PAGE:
Judy Collins and Stephen Stills are still making music – and news

Judy Collins performs in Beverly Hills a few months ago.
Judy Collins performs in Beverly Hills a few months ago. Invision/AP

There are not many pairings that can be described without hyperbole as exciting, but the joining of the voices and careers of Stephen Stills and Judy Collins this Saturday at MontBleu makes even that description inadequate.

Both septuagenarians now, the two were pivotal in the history of rock and folk. They also filled the gossip columns with their relationship (pretty much immortalized in Crosby, Stills and Nash’s “Suite: Judy Blue Eyes”) and this tour marks the release of their first album together, “Everybody Knows” on Sept. 22, the title a tribute to their late friend Leonard Cohen.

Stills famously was a member of four major groups: Manassas; Buffalo Springfield; Crosby, Stills and Nash; and, of course, Crosby, Stills, Nash and Young. He’s been ranked the 28th greatest guitarist of all time by Billboard.

Most recently, he’s been touring with his latest group, The Rides, which also features Kenny Wayne Shepherd and Barry Goldberg. He’s taking a break with them for this tour which, on the web, Judy Collins describes as the two of them “mostly together” with some back-to-back breaks for solo singing.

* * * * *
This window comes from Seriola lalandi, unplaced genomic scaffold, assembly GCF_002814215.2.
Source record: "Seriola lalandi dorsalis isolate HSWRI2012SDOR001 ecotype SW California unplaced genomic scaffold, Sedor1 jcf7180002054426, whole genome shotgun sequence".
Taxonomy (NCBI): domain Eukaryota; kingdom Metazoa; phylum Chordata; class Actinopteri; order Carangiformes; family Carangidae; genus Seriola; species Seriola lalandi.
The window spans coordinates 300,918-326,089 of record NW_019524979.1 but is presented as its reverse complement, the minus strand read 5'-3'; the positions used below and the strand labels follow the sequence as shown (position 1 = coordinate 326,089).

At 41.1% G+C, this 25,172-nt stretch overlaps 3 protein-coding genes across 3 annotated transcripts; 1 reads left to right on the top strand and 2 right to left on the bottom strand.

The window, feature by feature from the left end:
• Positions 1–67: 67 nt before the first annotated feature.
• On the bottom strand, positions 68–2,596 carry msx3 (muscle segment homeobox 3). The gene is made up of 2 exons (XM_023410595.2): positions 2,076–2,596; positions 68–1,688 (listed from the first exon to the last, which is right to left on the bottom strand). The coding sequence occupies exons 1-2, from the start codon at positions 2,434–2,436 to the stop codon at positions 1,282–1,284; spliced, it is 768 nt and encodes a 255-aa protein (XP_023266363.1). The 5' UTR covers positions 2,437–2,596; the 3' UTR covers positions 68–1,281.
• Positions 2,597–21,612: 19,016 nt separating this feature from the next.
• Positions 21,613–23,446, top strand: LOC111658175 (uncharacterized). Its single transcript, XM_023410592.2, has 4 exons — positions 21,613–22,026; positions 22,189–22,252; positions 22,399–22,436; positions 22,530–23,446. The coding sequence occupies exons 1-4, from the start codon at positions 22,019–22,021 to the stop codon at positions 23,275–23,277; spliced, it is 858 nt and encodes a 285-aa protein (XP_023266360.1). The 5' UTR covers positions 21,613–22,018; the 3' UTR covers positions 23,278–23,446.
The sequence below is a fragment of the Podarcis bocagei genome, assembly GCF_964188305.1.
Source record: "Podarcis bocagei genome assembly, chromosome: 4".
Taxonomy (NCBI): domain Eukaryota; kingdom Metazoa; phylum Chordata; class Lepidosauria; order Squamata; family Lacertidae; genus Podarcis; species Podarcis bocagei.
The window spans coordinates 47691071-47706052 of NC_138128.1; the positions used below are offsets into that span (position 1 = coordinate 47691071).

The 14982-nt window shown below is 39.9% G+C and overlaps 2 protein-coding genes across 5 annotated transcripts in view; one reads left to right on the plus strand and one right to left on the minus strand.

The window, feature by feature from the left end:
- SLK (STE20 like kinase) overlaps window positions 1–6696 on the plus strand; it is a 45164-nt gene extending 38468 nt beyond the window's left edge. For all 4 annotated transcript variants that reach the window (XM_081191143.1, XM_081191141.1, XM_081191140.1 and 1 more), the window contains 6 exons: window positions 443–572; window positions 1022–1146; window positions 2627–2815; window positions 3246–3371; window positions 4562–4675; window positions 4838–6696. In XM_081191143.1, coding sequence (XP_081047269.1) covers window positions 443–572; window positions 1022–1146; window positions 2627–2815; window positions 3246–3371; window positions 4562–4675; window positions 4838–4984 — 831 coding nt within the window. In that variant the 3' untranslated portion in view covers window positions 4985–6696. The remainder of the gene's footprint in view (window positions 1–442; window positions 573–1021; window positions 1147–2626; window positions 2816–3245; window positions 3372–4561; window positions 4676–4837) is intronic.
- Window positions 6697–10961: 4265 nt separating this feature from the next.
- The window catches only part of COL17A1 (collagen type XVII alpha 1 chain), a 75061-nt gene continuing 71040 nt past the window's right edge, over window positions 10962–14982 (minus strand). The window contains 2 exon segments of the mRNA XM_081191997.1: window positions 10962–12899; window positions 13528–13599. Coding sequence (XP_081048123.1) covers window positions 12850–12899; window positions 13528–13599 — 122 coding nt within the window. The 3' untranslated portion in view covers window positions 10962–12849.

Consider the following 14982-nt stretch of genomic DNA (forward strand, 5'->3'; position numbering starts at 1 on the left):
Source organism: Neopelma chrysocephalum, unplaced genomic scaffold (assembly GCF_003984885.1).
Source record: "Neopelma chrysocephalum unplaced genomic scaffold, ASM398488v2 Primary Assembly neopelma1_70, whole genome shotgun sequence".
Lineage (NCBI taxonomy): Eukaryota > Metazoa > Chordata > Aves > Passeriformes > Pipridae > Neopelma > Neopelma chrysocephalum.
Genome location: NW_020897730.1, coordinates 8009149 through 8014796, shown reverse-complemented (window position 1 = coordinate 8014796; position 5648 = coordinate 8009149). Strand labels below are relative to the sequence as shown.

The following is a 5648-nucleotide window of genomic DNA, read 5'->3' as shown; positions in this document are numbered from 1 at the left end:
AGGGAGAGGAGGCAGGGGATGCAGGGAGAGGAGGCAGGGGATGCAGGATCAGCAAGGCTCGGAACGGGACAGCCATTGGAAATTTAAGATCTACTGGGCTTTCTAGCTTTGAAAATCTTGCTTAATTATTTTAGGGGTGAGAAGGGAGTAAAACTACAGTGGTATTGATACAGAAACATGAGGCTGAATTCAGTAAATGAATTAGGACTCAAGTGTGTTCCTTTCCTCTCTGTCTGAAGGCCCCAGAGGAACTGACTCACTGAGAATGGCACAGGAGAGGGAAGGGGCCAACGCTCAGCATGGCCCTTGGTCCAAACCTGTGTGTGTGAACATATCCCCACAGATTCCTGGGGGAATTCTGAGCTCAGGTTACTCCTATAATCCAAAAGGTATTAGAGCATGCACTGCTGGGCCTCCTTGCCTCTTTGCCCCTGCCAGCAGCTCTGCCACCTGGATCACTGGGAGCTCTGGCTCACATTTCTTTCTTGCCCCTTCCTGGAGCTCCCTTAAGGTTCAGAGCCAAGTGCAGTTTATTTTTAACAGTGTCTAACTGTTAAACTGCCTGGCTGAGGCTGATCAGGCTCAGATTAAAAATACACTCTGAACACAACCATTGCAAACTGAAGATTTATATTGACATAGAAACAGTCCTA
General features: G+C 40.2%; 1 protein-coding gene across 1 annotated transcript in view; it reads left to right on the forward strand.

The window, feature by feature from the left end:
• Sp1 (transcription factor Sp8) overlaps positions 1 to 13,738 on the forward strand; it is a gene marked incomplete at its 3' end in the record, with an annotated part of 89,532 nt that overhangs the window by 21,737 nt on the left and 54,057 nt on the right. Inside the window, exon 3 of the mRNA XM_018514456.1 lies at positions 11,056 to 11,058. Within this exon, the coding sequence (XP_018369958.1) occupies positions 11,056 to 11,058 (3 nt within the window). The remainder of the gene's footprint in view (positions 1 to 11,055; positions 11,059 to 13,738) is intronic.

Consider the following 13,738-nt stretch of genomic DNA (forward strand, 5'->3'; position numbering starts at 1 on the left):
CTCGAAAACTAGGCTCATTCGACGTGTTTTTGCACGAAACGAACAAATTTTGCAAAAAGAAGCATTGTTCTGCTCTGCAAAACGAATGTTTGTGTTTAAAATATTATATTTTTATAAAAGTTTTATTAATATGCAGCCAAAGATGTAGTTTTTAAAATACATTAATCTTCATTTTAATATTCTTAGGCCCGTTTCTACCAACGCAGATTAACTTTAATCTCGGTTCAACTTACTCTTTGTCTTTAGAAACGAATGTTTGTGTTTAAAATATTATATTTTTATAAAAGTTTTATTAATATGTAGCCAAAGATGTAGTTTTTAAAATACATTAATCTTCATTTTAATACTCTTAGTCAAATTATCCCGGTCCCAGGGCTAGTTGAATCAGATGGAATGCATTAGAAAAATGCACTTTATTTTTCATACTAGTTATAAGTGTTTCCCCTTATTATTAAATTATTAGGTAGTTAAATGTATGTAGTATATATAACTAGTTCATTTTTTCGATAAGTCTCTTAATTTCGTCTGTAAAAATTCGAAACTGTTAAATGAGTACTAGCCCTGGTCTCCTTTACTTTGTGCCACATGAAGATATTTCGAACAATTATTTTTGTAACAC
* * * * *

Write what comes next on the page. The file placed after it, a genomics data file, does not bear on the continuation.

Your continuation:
Where would music be if Judy Collins had not come along, galvanized the Greenwich Village scene, and recorded “Maid of Constant Sorrow,” promoting the words of Bob Dylan and Phil Ochs, among others? Then came “Sunflower,” which included her famous cover of Joni Mitchell’s “Both Sides Now” and a career so vast it even once found her singing to the background of the sounds of humpback whales.

Collins’ latest release is the recent “Judy Collins: Letter to Stephen Sondheim,” although she’s said she won’t include his songs in this show. It has been said that she has perfect pitch, which may or not be so, but her tone is one of the purest. One of Stills’ latest efforts is the Number 2 concert, now on iTunes with “Light Up the Blues,” the performance he and wife Kristen gave last year in Los Angeles to raise money for Autism Speaks (they brought in over $320,000). (8 p.m.; $50-$70; Ticketmaster)

Maybe not quite as monumental, but there are plenty of memories at Thunder Valley on Saturday as well, these in R&B mode. V101’s annual Big Block Party brings in an assortment of artists, including Keith Sweat (“Nobody”) and Bobby Brown (“My Prerogative”). (5:30 p.m.; $48.95-$169.95; thundervalleyresort.com)

In Reno, the top concert is Friday night’s Mary J. Blige appearance at the Grand Sierra. Blige has two landmark career events this year: the release of her latest album, the emotional “Strength of a Woman”; and November’s release of her movie, “Mudbound,” in which she plays a poor mother in Mississippi before and after World War II. (8 p.m.; $68-$445; grandsierraresort.com)